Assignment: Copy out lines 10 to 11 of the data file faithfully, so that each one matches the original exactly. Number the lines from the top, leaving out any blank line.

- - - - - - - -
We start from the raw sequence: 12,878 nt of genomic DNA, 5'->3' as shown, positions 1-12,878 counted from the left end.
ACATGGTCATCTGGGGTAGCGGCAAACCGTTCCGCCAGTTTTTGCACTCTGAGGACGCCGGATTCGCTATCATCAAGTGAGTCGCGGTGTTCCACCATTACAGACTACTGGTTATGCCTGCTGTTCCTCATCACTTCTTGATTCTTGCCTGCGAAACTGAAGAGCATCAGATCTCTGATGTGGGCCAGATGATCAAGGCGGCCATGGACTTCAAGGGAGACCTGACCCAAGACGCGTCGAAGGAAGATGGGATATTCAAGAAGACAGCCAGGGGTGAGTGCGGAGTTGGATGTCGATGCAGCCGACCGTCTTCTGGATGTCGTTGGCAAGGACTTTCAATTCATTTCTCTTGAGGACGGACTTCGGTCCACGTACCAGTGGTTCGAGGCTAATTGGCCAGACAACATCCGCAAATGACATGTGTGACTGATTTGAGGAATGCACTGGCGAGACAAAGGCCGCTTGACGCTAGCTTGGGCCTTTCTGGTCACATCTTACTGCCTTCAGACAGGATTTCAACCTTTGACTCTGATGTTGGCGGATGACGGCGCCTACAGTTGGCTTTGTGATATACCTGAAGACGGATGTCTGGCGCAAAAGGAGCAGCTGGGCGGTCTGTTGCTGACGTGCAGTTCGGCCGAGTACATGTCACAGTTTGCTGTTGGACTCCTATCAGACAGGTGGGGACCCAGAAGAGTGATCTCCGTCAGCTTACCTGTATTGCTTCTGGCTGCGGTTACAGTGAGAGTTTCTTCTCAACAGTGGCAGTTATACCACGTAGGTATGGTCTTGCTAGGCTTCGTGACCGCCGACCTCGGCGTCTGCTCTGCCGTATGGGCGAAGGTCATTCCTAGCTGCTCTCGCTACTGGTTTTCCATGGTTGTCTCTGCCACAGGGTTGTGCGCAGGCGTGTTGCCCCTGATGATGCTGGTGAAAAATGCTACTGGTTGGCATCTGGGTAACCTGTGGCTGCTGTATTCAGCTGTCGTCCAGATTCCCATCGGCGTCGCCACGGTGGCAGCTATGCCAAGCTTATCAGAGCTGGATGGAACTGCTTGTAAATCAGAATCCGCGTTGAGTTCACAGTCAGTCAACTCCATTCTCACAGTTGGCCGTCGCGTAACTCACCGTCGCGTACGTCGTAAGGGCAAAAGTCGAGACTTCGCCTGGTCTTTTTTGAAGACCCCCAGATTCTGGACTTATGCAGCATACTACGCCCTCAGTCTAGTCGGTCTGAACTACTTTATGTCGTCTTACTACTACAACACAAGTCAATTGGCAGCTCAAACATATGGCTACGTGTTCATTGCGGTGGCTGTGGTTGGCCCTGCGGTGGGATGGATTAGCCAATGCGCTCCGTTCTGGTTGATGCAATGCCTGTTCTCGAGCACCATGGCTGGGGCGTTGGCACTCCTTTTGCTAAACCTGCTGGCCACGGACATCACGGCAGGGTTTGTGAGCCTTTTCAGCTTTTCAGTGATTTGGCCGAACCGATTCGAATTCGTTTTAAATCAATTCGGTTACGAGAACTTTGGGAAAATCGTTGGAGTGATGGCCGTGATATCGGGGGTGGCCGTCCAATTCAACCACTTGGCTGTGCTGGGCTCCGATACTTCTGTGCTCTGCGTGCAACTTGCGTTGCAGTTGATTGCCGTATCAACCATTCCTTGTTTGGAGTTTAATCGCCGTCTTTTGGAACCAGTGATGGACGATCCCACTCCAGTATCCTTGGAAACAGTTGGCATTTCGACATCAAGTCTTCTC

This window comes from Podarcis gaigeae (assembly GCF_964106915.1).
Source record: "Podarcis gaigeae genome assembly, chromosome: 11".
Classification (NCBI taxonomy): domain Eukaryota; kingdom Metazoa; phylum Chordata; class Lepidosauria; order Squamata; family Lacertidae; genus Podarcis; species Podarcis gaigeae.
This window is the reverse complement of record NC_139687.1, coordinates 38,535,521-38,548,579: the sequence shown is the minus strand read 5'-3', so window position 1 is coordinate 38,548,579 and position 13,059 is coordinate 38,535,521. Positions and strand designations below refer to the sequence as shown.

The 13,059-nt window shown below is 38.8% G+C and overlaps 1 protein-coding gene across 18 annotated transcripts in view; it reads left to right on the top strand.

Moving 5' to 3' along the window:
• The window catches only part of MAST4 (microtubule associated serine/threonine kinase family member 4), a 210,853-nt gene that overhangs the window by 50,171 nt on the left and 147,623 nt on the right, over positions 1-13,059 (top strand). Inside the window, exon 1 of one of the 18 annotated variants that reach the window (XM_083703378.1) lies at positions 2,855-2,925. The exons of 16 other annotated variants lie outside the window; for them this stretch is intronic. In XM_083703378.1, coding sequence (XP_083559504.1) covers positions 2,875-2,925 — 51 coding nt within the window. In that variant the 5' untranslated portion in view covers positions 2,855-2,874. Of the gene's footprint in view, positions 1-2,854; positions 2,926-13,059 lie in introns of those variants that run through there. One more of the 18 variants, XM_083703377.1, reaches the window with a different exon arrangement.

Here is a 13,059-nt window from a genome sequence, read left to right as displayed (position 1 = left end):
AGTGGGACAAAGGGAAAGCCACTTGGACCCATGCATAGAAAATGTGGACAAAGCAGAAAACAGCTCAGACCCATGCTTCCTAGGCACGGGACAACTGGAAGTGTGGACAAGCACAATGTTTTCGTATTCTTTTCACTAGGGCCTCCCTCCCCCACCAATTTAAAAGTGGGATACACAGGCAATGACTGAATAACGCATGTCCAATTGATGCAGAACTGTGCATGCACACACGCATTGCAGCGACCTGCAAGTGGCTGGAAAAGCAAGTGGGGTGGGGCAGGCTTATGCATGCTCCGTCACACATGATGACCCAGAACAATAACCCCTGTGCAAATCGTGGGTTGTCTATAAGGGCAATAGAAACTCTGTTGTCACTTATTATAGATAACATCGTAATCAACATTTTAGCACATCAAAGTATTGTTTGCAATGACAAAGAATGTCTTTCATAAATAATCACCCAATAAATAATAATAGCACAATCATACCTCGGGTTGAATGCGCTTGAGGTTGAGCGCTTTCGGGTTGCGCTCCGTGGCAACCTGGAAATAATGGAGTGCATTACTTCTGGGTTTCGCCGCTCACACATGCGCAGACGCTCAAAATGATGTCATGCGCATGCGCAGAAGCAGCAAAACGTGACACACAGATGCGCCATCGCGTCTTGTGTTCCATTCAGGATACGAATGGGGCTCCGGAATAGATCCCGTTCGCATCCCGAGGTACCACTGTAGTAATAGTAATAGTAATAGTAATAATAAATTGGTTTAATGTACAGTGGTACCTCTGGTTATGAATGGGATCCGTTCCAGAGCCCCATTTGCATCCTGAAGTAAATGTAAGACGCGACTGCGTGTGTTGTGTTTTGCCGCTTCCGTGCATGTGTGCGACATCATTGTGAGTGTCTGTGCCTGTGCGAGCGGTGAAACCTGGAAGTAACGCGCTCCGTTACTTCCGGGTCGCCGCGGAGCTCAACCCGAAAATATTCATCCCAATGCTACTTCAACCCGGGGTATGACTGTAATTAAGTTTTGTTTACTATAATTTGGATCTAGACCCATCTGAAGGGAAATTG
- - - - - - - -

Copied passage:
Here is a 13,059-nt window from a genome sequence, read left to right as displayed (position 1 = left end):
AGTGGGACAAAGGGAAAGCCACTTGGACCCATGCATAGAAAATGTGGACAAAGCAGAAAACAGCTCAGACCCATGCTTCCTAGGCACGGGACAACTGGAAGTGTGGACAAGCACAATGTTTTCGTATTCTTTTCACTAGGGCCTCCCTCCCCCACCAATTTAAAAGTGGGATACACAGGCAATGACTGAATAACGCATGTCCAATTGATGCAGAACTGTGCATGCACACACGCATTGCAGCGACCTGCAAGTGGCTGGAAAAGCAAGTGGGGTGGGGCAGGCTTATGCATGCTCCGTCACACATGATGACCCAGAACAATAACCCCTGTGCAAATCGTGGGTTGTCTATAAGGGCAATAGAAACTCTGTTGTCACTTATTATAGATAACATCGTAATCAACATTTTAGCACATCAAAGTATTGTTTGCAATGACAAAGAATGTCTTTCATAAATAATCACCCAATAAATAATAATAGCACAATCATACCTCGGGTTGAATGCGCTTGAGGTTGAGCGCTTTCGGGTTGCGCTCCGTGGCAACCTGGAAATAATGGAGTGCATTACTTCTGGGTTTCGCCGCTCACACATGCGCAGACGCTCAAAATGATGTCATGCGCATGCGCAGAAGCAGCAAAACGTGACACACAGATGCGCCATCGCGTCTTGTGTTCCATTCAGGATACGAATGGGGCTCCGGAATAGATCCCGTTCGCATCCCGAGGTACCACTGTAGTAATAGTAATAGTAATAGTAATAATAAATTGGTTTAATGTACAGTGGTACCTCTGGTTATGAATGGGATCCGTTCCAGAGCCCCATTTGCATCCTGAAGTAAATGTAAGACGCGACTGCGTGTGTTGTGTTTTGCCGCTTCCGTGCATGTGTGCGACATCATTGTGAGTGTCTGTGCCTGTGCGAGCGGTGAAACCTGGAAGTAACGCGCTCCGTTACTTCCGGGTCGCCGCGGAGCTCAACCCGAAAATATTCATCCCAATGCTACTTCAACCCGGGGTATGACTGTAATTAAGTTTTGTTTACTATAATTTGGATCTAGACCCATCTGAAGGGAAATTG